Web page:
5 – Darkness. Something chased them here. (Something worse?) Now, they can’t endure the dark, not even for a second; they adorn themselves with lights, bathe in neon glow, cluster under street lamps. They reckon that if they’re in darkness, whatever hunts them can find them. (And: it does. If they spend too long in the dark, they die.) So you’re completely safe from them, as long as you’re in utter darkness.

6 – Mathematics. There’s something raw and bestial about them, something feral that rejects a higher understanding of the universe; so long as you’re performing arithmetic of some kind, they can’t abide your presence. (They hunt scientists out of a kind of hate.) In the modern world, they’re screwed, because most everyone has a device in their pocket that’s carrying out millions of calculations a second, so they have to wait until your phone runs out of battery before they strike and smash you to pieces against anything hard in your immediate surroundings.

7 – Heat. They’re creatures of bitter winter, and the colder they are, the stronger they become. You’ve heard tell that they rule the upper reaches of Scandinavia, but obviously something’s driving them down into more temperate climes; and now they’re here, in the city. They can walk about as normal during the depths of winter; in summer, they’d be lucky to last for an hour or more outside of an industrial freezer unit before their organs shut down and they die. Now: you and your friends are holed up in a run-down flat, surrounded by a protective ring of three-bar heaters, wishing for the snowstorm to end.

8 – Painkillers. They have a special relationship with pain, so anything that blocks it is anathema to them. People tried making protective circles of ground-up analgesics, but that only went so far; now, if you hunt them, it’s considered a good idea to get loaded up on codeine before you set off, which causes its own problems. Some people say that anti-anxiety drugs work too as they can feed off your fear (which makes them stronger), and they swear by 200mg of Pregabalin to start the day or wear protective charms made of Valium pills strung through dental floss.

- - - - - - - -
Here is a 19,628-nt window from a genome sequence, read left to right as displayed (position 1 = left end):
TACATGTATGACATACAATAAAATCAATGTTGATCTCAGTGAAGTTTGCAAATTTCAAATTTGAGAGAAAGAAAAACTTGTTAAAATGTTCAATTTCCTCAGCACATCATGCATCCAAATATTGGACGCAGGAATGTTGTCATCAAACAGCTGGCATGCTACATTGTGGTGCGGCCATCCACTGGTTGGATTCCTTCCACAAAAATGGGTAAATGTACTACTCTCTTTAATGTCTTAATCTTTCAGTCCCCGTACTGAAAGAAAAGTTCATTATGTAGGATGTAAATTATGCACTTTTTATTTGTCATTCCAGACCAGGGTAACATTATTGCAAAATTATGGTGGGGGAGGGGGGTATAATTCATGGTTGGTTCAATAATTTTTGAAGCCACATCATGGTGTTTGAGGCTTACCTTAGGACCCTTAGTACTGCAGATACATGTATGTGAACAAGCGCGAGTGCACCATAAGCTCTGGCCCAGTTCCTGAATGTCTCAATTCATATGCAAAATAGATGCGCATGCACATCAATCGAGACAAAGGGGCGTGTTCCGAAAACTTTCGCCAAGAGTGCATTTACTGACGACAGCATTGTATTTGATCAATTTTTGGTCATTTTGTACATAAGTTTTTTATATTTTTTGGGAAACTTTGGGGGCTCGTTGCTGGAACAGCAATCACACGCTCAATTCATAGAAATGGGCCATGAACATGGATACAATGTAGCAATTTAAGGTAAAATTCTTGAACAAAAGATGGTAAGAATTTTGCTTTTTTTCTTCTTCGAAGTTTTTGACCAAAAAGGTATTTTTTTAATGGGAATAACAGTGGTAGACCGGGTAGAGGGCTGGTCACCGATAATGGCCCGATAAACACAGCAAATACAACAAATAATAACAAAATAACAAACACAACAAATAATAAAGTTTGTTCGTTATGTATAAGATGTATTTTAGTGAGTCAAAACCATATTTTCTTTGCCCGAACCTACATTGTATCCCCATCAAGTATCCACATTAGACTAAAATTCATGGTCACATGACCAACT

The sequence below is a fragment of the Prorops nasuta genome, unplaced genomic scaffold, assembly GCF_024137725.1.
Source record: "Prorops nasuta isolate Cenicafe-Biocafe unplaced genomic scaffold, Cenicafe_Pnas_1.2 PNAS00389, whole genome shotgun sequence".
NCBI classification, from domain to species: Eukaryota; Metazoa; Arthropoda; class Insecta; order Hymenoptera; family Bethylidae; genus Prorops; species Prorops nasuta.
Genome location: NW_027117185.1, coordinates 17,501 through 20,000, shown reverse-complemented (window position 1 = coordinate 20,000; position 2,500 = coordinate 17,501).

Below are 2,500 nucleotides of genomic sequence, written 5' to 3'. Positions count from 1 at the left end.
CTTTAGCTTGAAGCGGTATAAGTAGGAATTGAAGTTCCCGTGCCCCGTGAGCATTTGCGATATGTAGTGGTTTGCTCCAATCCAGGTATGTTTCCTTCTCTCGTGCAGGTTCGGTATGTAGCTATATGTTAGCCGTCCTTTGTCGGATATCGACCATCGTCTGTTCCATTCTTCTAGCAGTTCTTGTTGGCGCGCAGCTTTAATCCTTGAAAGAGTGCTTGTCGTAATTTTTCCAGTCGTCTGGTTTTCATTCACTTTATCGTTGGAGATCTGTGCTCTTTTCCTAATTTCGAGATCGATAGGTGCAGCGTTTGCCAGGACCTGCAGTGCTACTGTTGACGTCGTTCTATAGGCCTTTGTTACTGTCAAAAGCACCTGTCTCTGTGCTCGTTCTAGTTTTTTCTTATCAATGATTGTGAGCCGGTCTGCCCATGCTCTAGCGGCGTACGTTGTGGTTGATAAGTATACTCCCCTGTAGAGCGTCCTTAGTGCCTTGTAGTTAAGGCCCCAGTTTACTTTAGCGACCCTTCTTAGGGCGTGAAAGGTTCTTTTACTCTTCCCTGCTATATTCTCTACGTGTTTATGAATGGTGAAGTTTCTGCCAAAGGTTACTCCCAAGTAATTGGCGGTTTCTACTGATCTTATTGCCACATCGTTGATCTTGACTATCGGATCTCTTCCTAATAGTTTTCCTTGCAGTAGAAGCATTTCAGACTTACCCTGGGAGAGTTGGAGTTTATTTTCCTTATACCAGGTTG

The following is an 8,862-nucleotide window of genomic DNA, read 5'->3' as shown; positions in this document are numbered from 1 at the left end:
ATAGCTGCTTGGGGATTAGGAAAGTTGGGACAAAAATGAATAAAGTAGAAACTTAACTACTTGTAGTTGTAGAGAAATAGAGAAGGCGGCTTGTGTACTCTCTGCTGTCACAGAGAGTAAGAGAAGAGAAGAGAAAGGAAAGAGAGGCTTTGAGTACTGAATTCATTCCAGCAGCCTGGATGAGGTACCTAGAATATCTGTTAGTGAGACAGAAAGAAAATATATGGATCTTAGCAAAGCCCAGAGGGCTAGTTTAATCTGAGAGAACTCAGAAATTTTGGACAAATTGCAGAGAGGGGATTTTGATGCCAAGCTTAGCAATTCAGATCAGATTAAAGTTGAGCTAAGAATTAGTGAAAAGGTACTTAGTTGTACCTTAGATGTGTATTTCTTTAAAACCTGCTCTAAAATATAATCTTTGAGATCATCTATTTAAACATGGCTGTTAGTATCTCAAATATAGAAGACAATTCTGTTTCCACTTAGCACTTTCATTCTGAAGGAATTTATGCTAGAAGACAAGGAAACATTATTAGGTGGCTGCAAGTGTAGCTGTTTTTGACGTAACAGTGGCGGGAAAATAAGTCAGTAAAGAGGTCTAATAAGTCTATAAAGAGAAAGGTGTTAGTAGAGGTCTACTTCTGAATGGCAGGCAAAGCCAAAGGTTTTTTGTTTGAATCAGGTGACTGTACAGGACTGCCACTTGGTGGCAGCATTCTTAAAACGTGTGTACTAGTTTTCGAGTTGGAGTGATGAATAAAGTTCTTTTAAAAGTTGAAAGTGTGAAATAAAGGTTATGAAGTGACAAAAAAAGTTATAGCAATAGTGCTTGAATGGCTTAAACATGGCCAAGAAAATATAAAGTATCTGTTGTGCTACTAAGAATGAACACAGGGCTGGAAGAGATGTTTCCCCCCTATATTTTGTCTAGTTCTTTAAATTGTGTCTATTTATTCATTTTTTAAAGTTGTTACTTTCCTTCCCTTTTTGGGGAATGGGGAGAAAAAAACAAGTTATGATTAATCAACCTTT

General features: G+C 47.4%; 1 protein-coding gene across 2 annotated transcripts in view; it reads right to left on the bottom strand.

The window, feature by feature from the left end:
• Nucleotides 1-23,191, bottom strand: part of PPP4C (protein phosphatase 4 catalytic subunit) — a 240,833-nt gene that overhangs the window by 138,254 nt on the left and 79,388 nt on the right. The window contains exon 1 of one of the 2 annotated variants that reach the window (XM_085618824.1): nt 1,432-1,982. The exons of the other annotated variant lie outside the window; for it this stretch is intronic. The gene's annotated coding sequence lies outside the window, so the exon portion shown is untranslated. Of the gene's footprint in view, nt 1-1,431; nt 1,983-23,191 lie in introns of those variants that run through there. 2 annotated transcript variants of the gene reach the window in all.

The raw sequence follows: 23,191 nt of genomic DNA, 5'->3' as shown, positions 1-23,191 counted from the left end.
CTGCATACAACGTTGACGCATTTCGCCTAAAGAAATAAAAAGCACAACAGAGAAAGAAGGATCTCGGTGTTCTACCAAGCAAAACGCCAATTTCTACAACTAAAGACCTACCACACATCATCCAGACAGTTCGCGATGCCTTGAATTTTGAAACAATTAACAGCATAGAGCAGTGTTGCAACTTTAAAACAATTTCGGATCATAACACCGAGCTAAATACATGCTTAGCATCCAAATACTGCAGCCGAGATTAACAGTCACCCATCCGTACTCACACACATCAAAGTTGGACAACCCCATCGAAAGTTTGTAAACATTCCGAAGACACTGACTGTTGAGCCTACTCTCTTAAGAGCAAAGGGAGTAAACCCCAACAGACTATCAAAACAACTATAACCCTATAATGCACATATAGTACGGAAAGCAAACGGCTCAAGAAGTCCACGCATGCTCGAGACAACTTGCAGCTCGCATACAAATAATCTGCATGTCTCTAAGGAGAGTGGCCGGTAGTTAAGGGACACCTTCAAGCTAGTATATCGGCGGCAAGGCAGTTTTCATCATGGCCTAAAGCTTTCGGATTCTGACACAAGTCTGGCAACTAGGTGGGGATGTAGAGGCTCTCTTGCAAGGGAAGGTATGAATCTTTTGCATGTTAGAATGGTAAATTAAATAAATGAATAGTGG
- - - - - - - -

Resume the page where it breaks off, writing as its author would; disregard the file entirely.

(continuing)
9 – Fire. Back in the day, everyone had fire; we lit our houses with candles and lamps, and we burned wood to warm them. Now, the closest most of us come to an open flame during the average day is lighting a cigarette; so these creatures, clad in shadows and emerging from lightless corners, are having a field day. A lighter or match isn’t enough to keep them at bay, and you’re going to get some funny looks (and probably arrested) if you carry a burning torch around with you.

10 – Disease. They only eat clean things, so anything or anyone with a disease is disgusting to them. A minor cough or cold will put them off or slow them down (but not, say, stop them if their backs are to the wall) – late-stage leukemia will send them running in fear. If you hunt them, you’ve got a few choices: stay sick, so they’ll give you a wide berth; carry vials of disease around with you, which is a crime, and you’d have to break them open to use them; or bring an ill person with you, probably in a wheelchair, probably waiting in the van outside, to use as a tac-nuke if everything goes to shit.


Glimmers is a series where Chris and Grant, the creative leads behind Rowan, Rook & Decard, create an urban horror world through the use of Dx tables. Because who has time to read a full setting book?

[GLIMMERS.] The city is alive. The city is connected, with streams of light and noise and people, to every other city; they are all the same being, all branches of the same concrete-and-glass tree. There are streets between them, forgotten streets, with secret names and grim inhabitants. (And: there are wild-lands, dark places, the Spaces Between, where nothing seems right. Airport waiting rooms. Churches, at night. Backwater villages.)

There is vast power in the thrum of machines and the buzz of traffic, and it can be yours, for a price.

Image by Alpha on Flickr